Amalie with her luggage

The Course

Finally settled in at the hotel, the bed welcomed me as a warm embrace after the grand voyage. Still a bit bus-lagged I woke up Monday morning, as ready as I could be to start the ScicultureD one-week intensive course. Our schedule consisted of field trips, workshops and group work, and throughout the week we worked within the framework of design thinking.

During our field trips, we visited a primary school with some groundbreaking projects, where students are involved in monitoring seismic activity, creating art exhibitions and making astronomic observations through the school’s very own observatory! The experience center we visited afterwards had multiple interactive exhibitions that presented how life would be in the sustainable city, Ellinikon, planned to be built in Athens’ old airport area. This visit surprisingly caused a joint provocation in the group, as it turned out that only the wealthy will afford to live in the city. Nevertheless, this became a great bonding exercise for us.


At the Ellinikon center, testing one of the exhibitions
Art Exhibition at the School

Throughout the week we also had various workshops, exploring different ways in which we could learn and teach about sustainability. We learnt about the use of movement, soundscapes and maker-workshops to better understand and feel sustainability through our body and senses. Who would have thought that playing with playdough and lego, and recording myself laughing while jumping on a trampoline, would be central experiences of the course?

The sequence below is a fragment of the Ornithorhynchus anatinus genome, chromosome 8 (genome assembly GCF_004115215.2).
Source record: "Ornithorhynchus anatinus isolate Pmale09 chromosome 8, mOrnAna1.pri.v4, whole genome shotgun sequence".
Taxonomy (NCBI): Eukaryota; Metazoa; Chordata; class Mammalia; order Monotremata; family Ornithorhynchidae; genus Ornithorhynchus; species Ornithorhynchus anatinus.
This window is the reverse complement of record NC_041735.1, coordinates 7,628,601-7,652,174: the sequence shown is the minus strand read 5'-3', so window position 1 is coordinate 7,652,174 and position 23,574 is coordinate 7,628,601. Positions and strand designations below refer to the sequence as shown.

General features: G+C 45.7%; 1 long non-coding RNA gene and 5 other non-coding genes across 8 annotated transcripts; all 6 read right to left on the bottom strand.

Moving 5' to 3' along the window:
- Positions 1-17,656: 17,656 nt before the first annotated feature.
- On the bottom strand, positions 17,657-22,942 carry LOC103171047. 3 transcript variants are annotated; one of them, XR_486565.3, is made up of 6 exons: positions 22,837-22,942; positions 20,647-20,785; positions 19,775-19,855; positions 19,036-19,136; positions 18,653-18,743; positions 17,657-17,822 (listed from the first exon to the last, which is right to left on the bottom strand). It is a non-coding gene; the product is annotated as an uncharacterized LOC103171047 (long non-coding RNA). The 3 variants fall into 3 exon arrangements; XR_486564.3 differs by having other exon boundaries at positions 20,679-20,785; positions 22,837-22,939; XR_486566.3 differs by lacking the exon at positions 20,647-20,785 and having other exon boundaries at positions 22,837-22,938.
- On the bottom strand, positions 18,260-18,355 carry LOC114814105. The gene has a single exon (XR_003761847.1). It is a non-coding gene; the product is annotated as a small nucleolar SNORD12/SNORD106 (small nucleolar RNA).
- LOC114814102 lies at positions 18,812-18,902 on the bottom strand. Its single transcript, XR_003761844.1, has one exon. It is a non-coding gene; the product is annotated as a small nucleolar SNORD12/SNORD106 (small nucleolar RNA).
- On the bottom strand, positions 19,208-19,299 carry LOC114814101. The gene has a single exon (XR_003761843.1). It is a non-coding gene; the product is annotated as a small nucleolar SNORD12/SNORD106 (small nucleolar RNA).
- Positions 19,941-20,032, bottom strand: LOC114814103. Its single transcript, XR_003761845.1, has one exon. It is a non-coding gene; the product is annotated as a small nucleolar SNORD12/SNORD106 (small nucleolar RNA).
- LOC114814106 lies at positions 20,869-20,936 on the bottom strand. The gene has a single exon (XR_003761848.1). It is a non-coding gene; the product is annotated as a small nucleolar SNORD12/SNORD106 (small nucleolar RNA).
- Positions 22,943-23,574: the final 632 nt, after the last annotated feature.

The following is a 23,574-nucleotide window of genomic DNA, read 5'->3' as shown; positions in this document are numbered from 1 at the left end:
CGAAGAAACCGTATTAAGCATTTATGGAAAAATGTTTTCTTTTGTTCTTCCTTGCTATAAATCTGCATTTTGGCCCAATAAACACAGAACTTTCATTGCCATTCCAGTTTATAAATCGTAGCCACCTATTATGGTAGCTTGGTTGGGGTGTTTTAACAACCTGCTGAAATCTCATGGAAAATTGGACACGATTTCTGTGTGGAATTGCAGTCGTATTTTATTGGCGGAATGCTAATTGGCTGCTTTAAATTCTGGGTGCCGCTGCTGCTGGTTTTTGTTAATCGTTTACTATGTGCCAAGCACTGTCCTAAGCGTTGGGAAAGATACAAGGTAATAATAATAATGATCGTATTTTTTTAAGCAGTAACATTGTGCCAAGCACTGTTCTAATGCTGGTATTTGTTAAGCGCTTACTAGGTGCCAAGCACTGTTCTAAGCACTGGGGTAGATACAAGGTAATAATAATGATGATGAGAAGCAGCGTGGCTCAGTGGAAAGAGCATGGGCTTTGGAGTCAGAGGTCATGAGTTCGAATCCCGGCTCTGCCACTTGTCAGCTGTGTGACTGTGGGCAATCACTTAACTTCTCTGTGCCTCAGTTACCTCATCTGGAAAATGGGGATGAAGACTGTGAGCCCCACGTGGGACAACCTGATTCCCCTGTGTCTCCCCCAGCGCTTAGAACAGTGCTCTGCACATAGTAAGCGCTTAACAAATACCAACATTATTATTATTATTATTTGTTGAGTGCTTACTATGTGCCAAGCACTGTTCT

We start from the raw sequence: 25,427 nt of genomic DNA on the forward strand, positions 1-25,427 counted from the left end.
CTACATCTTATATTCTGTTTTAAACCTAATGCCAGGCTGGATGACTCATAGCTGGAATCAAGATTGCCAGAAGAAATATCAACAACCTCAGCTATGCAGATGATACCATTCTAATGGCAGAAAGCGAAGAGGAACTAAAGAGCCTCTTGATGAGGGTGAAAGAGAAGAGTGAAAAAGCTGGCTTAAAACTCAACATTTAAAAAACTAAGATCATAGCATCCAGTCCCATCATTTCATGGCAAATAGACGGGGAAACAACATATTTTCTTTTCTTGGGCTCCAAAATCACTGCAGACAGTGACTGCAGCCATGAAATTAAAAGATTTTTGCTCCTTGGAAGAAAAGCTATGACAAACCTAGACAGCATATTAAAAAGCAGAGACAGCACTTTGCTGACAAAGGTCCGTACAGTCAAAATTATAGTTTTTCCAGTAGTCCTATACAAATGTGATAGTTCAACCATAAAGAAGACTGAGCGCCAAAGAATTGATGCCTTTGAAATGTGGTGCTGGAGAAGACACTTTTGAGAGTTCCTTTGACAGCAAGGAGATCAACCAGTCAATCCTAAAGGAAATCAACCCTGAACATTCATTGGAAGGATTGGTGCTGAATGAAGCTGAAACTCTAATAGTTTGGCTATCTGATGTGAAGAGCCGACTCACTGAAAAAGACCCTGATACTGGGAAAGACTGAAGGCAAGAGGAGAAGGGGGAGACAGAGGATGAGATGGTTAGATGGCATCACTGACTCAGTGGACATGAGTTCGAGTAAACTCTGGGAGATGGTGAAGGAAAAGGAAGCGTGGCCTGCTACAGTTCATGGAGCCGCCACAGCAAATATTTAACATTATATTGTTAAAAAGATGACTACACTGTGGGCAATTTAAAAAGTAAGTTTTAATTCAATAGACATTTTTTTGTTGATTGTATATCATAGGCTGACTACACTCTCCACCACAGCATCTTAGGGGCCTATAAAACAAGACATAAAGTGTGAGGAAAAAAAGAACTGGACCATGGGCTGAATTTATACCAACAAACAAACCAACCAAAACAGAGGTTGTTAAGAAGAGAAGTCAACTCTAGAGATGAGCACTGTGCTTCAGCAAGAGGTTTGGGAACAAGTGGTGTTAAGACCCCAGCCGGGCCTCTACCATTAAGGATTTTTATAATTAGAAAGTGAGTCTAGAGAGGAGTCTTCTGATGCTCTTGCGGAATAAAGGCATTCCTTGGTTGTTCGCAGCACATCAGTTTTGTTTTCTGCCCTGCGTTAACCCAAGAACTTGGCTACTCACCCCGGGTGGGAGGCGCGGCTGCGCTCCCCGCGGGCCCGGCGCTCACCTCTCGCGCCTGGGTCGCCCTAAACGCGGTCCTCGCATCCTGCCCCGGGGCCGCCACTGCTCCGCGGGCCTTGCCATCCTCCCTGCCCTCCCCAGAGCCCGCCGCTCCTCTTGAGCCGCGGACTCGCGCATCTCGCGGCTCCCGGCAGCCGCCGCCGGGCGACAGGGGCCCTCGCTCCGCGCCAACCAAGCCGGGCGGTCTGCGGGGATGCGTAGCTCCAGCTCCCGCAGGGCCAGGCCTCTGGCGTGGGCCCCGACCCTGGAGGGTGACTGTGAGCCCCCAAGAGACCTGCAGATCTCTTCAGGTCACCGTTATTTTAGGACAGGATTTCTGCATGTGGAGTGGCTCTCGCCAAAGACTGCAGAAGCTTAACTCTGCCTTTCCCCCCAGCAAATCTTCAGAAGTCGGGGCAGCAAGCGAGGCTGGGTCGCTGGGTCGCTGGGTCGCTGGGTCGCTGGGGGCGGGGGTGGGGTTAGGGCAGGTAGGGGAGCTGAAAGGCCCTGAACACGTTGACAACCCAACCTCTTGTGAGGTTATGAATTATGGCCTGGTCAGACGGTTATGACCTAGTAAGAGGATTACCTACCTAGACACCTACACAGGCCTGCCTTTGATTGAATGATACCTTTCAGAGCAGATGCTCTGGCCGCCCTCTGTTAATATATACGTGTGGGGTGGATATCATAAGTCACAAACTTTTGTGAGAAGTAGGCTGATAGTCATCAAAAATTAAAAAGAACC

Lastly, we also got challenged in collaboration and group work. Throughout the week we worked in groups, trying to solve the challenge: how can sustainable educational communities in Greece evolve?
In the end every group presented their solution, and it was inspiring to see all the different creative ideas coming to life: from performances using elements of movement and sound, to interactive sessions where we, as participants, took part in creating the solution.

Not to forget, our free hours were wisely spent going to the beach and exploring the city. I will never forget when I saw one of my co-participants smile from ear to ear when he swam in the sea after 3 years, or the jamming session in the taxi when we sang “I want to break free” so loud the taxi driver just had to boost the volume. I don’t know if he was actually enjoying it or just wanted to drown us out.


A dinner at the beach during the SciCultureD course

Returning home

All in all, my experience during the course was all-encompassing and challenged many of my previous notions on sustainable education.

After an intense week where connections quickly grew strong, it was with a heavy heart I left my newfound friends. All the while I was trying to carefully digest the new knowledge, as well as a massive amount of Greek food, that I had taken in during the course. A quick pitstop at a Greek island was necessary, just one week of beach, Mamma Mia and relaxation.

Filled with peace of mind and sunburns, my travel partner (the same that came with me from The Netherlands) and I wistfully began our return to the North. This trip also entailed a stop in Novi Sad, Serbia, and as my travel partner stayed here, I continued my journey to Vienna and Hamburg. Even during these days, the sustainability aspect was always with me, as I ate delicious vegetarian food made by my lovely hosts or when I learnt that my friend is starting up an innovative recycling company in Hamburg. Brimming with new inspiration, I finally bussed my way home to Norway.